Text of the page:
In Afghanistan, the pandemic struck, as in Iraq-Syria, in the wake of a planned U.S. withdrawal. Under a peace deal signed by the U.S. and the Taliban in February, U.S. troop levels will fall to 8,600 by mid-July and to zero within 14 months of the agreement. Not even COVID19 will stop the U.S. military’s withdrawal. A spokesman for U.S. Forces-Afghanistan recently confirmed, “We continue to execute the ordered drawdown to 8,600.”

Given that more than 60 percent of the public wants to withdraw from Afghanistan, President Trump is undeniably in step with the American people. As his predecessor said amidst America’s first withdrawal from Iraq, it’s “time to focus on nation-building here at home.” There’s something to be said about trying to make peace. But in unilaterally trying to end the wars of 9/11, President Trump and President Obama have ignored a fundamental truth of human conflict: As Mattis puts it, “The enemy gets a vote…No war is over until the enemy says it’s over.”

For the Taliban, which allowed al Qaeda to turn Afghanistan into a jihadist campus, the war won’t be over until they have been defeated or U.S. forces have been ejected. Just consider some of their words and deeds.

A Taliban official recently said, “We have the upper hand in the war, we are not tired of war and we are ready.” A Taliban commander vows, “We will continue our fight against the Afghan government and seize power by force.”

Thus, it should come as no surprise that the Afghan government reported 76 Taliban attacks in 24 provinces in the five days immediately after the peace deal was signed—and a staggering 4,500 attacks in the 45 days after they signed the agreement.

As Gen. David Petraeus concludes, “The Taliban are far from defeated.” And they are anything but reformed or rehabilitated. The UN reports that the Taliban continue to “cooperate and retain strong links with al Qaeda” and 20 other jihadist groups. “In return for safe havens…foreign fighters continue to operate under the authority of the Taliban in multiple Afghan provinces.” All told, there are 8,000 to 10,000 foreign terrorists in Afghanistan, and “the Taliban continue to be the primary partner” for almost every jihadist group operating where America’s war on terror began.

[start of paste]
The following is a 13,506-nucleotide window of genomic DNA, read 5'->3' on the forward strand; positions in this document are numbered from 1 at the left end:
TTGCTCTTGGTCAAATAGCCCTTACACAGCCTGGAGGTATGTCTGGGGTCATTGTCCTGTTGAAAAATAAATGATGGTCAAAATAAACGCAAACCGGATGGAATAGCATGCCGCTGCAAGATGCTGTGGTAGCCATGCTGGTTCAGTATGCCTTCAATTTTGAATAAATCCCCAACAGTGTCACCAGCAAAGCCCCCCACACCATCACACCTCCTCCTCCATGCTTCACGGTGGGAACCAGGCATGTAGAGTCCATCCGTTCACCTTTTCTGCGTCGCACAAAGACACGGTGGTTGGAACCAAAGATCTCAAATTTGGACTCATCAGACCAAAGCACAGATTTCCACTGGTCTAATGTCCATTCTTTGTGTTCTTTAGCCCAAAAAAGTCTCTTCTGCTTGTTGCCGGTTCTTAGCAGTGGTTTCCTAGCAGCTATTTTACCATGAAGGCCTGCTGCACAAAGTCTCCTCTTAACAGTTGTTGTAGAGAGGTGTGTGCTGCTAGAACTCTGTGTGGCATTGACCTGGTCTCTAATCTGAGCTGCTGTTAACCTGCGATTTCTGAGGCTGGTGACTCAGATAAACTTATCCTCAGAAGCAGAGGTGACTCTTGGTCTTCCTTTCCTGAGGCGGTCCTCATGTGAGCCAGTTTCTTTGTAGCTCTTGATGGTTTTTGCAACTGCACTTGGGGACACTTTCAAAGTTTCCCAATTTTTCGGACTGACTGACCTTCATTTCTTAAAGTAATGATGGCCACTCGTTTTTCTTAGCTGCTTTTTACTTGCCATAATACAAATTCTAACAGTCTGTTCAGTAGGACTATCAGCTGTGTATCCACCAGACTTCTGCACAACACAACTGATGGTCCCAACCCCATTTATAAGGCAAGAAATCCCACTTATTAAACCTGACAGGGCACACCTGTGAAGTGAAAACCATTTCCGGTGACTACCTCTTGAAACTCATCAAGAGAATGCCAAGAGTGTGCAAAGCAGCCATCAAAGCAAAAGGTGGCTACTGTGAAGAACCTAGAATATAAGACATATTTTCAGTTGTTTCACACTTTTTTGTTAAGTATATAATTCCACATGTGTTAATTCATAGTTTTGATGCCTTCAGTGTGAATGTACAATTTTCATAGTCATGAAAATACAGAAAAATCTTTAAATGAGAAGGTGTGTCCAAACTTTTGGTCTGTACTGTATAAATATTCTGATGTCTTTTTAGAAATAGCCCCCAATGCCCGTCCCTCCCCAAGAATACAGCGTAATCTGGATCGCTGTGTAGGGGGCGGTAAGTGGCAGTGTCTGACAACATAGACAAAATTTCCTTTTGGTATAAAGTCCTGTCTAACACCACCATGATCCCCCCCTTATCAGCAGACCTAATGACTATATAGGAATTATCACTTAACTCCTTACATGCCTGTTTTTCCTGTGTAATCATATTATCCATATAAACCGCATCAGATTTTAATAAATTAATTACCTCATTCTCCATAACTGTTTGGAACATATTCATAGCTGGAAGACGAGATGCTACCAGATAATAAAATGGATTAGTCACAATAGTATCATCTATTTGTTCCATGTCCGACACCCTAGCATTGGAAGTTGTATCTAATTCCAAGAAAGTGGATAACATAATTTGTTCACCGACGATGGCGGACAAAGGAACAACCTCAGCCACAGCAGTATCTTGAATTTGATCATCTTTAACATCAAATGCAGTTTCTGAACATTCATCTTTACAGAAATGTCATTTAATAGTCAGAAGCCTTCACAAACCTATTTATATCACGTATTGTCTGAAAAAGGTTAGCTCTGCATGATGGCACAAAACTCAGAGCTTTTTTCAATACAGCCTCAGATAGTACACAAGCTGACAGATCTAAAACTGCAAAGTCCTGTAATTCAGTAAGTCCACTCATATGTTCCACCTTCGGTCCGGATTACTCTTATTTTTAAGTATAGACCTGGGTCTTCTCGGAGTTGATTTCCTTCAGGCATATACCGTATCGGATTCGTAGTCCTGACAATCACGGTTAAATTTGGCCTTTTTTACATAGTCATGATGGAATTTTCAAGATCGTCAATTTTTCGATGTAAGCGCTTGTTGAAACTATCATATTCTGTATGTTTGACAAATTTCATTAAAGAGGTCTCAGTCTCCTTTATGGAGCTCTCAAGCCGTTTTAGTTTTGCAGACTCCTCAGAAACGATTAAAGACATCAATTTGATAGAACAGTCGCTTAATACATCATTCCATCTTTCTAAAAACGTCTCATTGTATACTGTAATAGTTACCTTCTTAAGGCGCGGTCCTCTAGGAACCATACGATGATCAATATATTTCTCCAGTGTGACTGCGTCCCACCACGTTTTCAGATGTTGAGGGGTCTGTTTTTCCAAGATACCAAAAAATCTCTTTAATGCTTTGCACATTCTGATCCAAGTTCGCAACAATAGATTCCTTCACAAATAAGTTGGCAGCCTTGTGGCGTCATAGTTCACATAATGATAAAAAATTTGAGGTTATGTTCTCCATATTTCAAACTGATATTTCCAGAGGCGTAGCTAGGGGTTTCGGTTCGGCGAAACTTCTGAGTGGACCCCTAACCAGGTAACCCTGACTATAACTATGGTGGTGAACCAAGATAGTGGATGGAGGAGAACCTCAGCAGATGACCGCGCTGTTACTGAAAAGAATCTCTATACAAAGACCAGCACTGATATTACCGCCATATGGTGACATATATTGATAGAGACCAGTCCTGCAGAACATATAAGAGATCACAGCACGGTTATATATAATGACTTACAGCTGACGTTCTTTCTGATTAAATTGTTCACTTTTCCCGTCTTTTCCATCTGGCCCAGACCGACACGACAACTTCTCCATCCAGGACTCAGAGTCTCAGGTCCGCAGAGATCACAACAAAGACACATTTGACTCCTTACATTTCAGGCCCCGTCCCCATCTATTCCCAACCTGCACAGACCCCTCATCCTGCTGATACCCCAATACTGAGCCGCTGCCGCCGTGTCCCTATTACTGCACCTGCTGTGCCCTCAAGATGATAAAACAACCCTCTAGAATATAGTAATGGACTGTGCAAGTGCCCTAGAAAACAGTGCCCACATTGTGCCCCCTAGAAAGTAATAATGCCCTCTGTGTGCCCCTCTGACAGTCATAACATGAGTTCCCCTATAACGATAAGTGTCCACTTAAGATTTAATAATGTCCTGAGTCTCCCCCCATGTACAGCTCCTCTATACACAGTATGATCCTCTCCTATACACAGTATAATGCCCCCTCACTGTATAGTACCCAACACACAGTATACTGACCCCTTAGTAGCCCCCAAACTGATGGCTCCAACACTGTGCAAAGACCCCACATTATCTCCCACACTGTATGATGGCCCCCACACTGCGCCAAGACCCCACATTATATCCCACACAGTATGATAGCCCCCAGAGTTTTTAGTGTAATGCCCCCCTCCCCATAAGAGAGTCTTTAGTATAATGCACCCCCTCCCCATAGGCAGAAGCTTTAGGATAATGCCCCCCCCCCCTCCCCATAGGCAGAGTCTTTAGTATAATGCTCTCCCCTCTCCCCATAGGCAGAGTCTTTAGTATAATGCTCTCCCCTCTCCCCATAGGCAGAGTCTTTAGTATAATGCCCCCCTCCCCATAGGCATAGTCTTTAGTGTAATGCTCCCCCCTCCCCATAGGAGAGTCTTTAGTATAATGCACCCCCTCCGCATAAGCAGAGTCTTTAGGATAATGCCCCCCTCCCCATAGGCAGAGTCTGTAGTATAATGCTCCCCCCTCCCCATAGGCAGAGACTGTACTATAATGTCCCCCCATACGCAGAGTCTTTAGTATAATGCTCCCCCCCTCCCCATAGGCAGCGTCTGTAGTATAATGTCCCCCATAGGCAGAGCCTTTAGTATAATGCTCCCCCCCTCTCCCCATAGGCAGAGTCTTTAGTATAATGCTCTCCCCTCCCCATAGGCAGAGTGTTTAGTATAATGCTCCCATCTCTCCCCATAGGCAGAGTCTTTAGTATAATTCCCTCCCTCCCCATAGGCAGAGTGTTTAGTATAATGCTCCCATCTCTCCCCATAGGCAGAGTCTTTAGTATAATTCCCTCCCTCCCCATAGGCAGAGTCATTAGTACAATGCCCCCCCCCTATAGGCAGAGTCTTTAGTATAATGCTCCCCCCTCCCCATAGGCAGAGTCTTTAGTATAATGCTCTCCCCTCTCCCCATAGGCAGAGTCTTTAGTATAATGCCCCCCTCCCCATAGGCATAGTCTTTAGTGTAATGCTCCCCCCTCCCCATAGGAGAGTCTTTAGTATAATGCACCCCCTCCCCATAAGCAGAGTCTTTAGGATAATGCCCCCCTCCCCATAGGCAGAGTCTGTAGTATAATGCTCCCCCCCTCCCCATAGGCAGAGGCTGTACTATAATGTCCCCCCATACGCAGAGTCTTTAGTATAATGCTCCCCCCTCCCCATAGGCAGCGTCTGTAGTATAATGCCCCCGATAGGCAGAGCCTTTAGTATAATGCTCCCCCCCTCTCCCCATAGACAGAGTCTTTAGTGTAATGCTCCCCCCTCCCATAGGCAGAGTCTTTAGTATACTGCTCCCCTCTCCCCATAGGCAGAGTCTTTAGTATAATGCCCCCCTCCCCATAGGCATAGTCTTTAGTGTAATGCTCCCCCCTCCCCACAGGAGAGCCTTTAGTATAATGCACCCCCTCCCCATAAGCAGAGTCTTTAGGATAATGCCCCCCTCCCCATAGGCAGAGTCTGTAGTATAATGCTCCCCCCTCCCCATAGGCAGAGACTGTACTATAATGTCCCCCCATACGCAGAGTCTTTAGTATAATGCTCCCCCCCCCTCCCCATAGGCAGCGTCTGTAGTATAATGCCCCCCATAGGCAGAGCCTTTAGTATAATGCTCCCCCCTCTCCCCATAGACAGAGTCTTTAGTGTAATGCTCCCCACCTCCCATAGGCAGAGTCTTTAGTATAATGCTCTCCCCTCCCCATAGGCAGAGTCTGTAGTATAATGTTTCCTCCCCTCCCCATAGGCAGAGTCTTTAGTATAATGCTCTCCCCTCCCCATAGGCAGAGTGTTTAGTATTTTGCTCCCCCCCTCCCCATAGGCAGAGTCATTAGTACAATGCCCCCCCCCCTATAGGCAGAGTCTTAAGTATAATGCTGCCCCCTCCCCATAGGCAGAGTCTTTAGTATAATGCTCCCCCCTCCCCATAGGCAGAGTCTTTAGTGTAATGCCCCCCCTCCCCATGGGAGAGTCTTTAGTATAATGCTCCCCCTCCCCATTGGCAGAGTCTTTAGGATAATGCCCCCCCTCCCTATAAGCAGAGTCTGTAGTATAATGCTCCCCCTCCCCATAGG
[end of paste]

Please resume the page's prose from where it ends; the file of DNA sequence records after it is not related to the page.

In short, the Taliban haven’t changed—and won’t.


The choice is not between either turning Afghanistan into a Jeffersonian democracy or abandoning it to jihadists. There is a middle ground.

President Trump laments that in Afghanistan, “We’re almost a police force.” Perhaps that’s precisely how we should understand our role in Afghanistan. Given what Afghanistan spawned, it must be policed by someone. The notion that the Taliban can play that role is fantasy.

Petraeus has sketched out a middle-ground solution: “The U.S. must retain its own means to pressure extremist networks plotting against the American homeland and U.S. allies,” which means “some number of American forces in Afghanistan, along with substantial enablers such as unmanned aerial vehicles and close air support.” Without such a force, he predicts “the re-establishment of a terrorist sanctuary as existed when the 9/11 attacks were planned there,” ominously adding: “The cost of retaining a few thousand troops in Afghanistan pales in comparison with the price the nation will pay strategically and economically if al Qaeda or ISIS rebuilds a terrorist platform there.”

For a reminder of what that cost entails, take a look at the Manhattan skyline.